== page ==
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Genius uses 19th-century tech to prove Google copied its song lyrics

Stock photo of Google search page
Caio Resende/Pexels

No matter how advanced our technology gets, sometimes you just can’t beat the simple efficiency of old-school tech. And in this case, it was centuries-old tech that got the job done.

Song lyrics website Genius, had to resort to rather strange methods to catch Google in the act of copying its lyrics to then be featured in the information panels that appear on the search engine’s search results page when you search for song lyrics. According to BGR, Genius felt the need to catch Google in the act because it alleges that the search engine giant had “been copying its lyrics for years and posting them directly on Google Search, thus preventing visitors from going to its own site.”

And according to The Wall Street Journal’s original report on the subject, Genius says it had first become aware of the issue in 2016 when a software engineer noticed that the lyrics of a particularly difficult-to-understand song (Panda by Desiigner) were the same ones published on the Genius website. Genius then reported the issue to Google twice, the first time in 2017 and the last one in April 2019. But the strangest part of this whole story is not that Google was copying lyrics. It’s the method by which Genius says it caught the technology company.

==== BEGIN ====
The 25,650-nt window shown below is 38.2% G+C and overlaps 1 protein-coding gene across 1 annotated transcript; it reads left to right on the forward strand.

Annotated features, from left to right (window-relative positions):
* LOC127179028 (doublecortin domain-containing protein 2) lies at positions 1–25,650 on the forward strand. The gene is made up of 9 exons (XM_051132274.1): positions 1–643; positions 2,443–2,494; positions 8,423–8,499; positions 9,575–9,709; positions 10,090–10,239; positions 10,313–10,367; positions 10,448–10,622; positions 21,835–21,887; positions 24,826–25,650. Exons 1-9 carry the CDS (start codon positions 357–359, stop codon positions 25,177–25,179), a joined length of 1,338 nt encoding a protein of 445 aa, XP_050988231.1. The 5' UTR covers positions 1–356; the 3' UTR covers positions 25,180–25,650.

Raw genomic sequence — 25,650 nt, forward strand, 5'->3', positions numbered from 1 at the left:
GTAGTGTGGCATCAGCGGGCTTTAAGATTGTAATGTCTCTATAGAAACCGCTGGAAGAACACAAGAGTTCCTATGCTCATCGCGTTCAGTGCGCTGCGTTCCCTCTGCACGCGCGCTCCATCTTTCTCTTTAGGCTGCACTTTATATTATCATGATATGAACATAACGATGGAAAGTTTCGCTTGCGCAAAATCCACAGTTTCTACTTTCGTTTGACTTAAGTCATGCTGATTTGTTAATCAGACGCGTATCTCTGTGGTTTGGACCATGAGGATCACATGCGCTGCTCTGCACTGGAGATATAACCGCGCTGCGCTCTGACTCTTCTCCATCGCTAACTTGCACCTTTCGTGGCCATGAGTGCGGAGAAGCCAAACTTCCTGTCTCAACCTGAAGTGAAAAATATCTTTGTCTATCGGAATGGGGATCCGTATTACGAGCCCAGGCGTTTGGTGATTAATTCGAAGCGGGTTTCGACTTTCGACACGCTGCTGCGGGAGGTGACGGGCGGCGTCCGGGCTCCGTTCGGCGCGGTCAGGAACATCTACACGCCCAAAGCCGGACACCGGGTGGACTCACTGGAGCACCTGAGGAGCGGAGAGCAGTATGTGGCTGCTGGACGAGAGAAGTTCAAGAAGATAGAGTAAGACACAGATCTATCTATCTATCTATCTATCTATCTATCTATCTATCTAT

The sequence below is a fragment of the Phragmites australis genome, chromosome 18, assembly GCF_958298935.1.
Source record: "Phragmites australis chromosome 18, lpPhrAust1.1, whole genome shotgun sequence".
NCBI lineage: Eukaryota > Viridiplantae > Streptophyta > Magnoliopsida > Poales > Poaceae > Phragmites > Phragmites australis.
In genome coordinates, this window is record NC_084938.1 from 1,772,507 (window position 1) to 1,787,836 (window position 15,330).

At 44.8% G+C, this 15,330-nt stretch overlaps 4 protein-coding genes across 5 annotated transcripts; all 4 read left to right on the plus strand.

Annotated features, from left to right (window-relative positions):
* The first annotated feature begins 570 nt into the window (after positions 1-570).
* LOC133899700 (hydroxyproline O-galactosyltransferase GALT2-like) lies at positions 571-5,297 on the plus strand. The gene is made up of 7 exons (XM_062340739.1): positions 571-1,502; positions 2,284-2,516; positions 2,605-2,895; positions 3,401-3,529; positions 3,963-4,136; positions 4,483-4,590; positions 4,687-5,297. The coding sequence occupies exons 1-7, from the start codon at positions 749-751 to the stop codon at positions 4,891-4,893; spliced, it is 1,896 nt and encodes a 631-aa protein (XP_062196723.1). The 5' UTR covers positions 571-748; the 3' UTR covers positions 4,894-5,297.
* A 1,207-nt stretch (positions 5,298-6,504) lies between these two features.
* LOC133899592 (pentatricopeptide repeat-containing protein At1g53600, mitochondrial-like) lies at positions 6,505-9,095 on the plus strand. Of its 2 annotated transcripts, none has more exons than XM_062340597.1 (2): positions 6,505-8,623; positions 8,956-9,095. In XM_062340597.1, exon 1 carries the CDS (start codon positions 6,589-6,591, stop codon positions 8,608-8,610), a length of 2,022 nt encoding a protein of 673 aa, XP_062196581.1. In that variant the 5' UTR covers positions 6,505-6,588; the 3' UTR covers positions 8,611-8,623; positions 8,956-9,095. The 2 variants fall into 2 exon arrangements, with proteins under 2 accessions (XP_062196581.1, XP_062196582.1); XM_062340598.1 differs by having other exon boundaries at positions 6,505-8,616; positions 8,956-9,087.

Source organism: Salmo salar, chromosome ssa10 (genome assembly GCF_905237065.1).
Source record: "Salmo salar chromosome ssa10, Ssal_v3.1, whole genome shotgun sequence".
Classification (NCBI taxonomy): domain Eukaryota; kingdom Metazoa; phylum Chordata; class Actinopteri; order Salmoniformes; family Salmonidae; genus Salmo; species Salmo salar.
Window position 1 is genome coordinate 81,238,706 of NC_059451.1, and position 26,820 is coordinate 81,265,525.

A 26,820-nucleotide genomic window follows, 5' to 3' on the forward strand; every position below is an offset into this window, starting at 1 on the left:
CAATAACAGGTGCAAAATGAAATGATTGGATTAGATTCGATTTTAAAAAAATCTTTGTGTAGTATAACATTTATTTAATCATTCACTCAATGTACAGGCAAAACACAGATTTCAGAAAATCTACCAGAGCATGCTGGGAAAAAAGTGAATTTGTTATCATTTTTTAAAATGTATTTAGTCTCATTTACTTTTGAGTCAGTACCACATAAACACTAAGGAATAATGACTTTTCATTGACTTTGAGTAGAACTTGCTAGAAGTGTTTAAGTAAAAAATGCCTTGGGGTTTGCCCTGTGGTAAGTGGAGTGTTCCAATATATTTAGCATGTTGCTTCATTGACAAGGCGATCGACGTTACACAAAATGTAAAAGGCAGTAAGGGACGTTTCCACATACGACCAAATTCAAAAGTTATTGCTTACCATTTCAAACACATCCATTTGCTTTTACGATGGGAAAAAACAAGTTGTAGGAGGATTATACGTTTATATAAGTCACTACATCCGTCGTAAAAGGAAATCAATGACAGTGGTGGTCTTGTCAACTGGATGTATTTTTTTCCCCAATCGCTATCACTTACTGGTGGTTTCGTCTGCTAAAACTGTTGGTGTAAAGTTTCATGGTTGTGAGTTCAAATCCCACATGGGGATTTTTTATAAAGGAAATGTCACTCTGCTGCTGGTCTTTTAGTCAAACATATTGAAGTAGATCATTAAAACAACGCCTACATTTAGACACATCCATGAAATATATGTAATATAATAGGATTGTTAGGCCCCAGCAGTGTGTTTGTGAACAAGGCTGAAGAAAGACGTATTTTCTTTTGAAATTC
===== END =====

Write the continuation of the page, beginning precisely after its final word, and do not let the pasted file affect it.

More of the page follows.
Apparently, Genius used Morse code, a communications technology that was developed in the 19th century, specifically the 1830s and 1840s. That’s right: Genius used a simple code comprised of dots and dashes to catch one of the biggest and innovative technology companies in the world today.

And The Wall Street Journal’s report also includes a 30-second video demonstration (created by Genius), that shows how the lyrics website used Morse code to catch Google. Here’s how it was done: Genius watermarked its lyrics with two kinds of apostrophes (curly and straight) and sequenced them in a unique pattern. In the video, Genius uses an Alessia Cara song as an example, highlight the watermarked apostrophe sequence in their version and then shows that that same sequence is also present in Google’s version of the lyrics. Furthermore, once the sequence is translated into Morse code signature dots and dashes, the sequence is revealed to be the phrase “red-handed.”

The WSJ’s report also includes Google’s response to the accusations, in which the company maintains that it doesn’t create the lyrics but instead licenses them from partners. Another statement from the company also said that Google will investigate Genius’ claims and then move to end agreements with partners that they find are not “upholding good practices.”

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